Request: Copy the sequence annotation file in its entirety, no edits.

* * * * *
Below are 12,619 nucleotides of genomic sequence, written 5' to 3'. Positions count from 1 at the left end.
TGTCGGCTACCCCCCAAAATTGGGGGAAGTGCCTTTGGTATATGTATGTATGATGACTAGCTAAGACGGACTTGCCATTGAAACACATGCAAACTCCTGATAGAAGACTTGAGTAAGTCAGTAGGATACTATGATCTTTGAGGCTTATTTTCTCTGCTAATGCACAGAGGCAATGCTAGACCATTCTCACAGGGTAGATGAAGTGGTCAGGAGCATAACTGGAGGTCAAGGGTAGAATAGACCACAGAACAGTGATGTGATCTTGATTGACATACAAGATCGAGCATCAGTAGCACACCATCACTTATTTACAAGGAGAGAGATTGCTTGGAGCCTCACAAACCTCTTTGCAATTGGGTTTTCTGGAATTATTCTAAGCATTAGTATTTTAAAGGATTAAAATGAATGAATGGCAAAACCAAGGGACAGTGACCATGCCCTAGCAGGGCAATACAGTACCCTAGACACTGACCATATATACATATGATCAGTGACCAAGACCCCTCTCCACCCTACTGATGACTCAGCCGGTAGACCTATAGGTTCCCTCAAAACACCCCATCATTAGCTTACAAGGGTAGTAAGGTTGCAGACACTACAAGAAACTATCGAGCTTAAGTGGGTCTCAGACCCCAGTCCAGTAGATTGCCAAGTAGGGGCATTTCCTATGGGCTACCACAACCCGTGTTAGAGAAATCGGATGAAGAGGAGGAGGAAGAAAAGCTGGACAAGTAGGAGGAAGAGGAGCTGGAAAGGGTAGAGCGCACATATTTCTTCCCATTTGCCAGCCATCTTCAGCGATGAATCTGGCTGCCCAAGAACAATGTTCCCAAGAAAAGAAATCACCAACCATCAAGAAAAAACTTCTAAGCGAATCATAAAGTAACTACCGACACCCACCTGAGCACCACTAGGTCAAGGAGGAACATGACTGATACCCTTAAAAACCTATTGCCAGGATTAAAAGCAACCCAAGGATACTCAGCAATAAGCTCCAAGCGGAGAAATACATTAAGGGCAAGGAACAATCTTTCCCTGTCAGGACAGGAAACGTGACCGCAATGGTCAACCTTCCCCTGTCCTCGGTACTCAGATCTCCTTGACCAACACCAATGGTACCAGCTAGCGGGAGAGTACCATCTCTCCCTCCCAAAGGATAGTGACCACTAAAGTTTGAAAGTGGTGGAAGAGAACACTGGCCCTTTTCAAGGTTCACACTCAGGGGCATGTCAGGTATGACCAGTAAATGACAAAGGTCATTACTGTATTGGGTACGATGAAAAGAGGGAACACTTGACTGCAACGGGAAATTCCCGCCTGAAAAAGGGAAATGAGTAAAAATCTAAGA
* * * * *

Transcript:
Below are 12,619 nucleotides of genomic sequence, written 5' to 3'. Positions count from 1 at the left end.
TGTCGGCTACCCCCCAAAATTGGGGGAAGTGCCTTTGGTATATGTATGTATGATGACTAGCTAAGACGGACTTGCCATTGAAACACATGCAAACTCCTGATAGAAGACTTGAGTAAGTCAGTAGGATACTATGATCTTTGAGGCTTATTTTCTCTGCTAATGCACAGAGGCAATGCTAGACCATTCTCACAGGGTAGATGAAGTGGTCAGGAGCATAACTGGAGGTCAAGGGTAGAATAGACCACAGAACAGTGATGTGATCTTGATTGACATACAAGATCGAGCATCAGTAGCACACCATCACTTATTTACAAGGAGAGAGATTGCTTGGAGCCTCACAAACCTCTTTGCAATTGGGTTTTCTGGAATTATTCTAAGCATTAGTATTTTAAAGGATTAAAATGAATGAATGGCAAAACCAAGGGACAGTGACCATGCCCTAGCAGGGCAATACAGTACCCTAGACACTGACCATATATACATATGATCAGTGACCAAGACCCCTCTCCACCCTACTGATGACTCAGCCGGTAGACCTATAGGTTCCCTCAAAACACCCCATCATTAGCTTACAAGGGTAGTAAGGTTGCAGACACTACAAGAAACTATCGAGCTTAAGTGGGTCTCAGACCCCAGTCCAGTAGATTGCCAAGTAGGGGCATTTCCTATGGGCTACCACAACCCGTGTTAGAGAAATCGGATGAAGAGGAGGAGGAAGAAAAGCTGGACAAGTAGGAGGAAGAGGAGCTGGAAAGGGTAGAGCGCACATATTTCTTCCCATTTGCCAGCCATCTTCAGCGATGAATCTGGCTGCCCAAGAACAATGTTCCCAAGAAAAGAAATCACCAACCATCAAGAAAAAACTTCTAAGCGAATCATAAAGTAACTACCGACACCCACCTGAGCACCACTAGGTCAAGGAGGAACATGACTGATACCCTTAAAAACCTATTGCCAGGATTAAAAGCAACCCAAGGATACTCAGCAATAAGCTCCAAGCGGAGAAATACATTAAGGGCAAGGAACAATCTTTCCCTGTCAGGACAGGAAACGTGACCGCAATGGTCAACCTTCCCCTGTCCTCGGTACTCAGATCTCCTTGACCAACACCAATGGTACCAGCTAGCGGGAGAGTACCATCTCTCCCTCCCAAAGGATAGTGACCACTAAAGTTTGAAAGTGGTGGAAGAGAACACTGGCCCTTTTCAAGGTTCACACTCAGGGGCATGTCAGGTATGACCAGTAAATGACAAAGGTCATTACTGTATTGGGTACGATGAAAAGAGGGAACACTTGACTGCAACGGGAAATTCCCGCCTGAAAAAGGGAAATGAGTAAAAATCTAAGA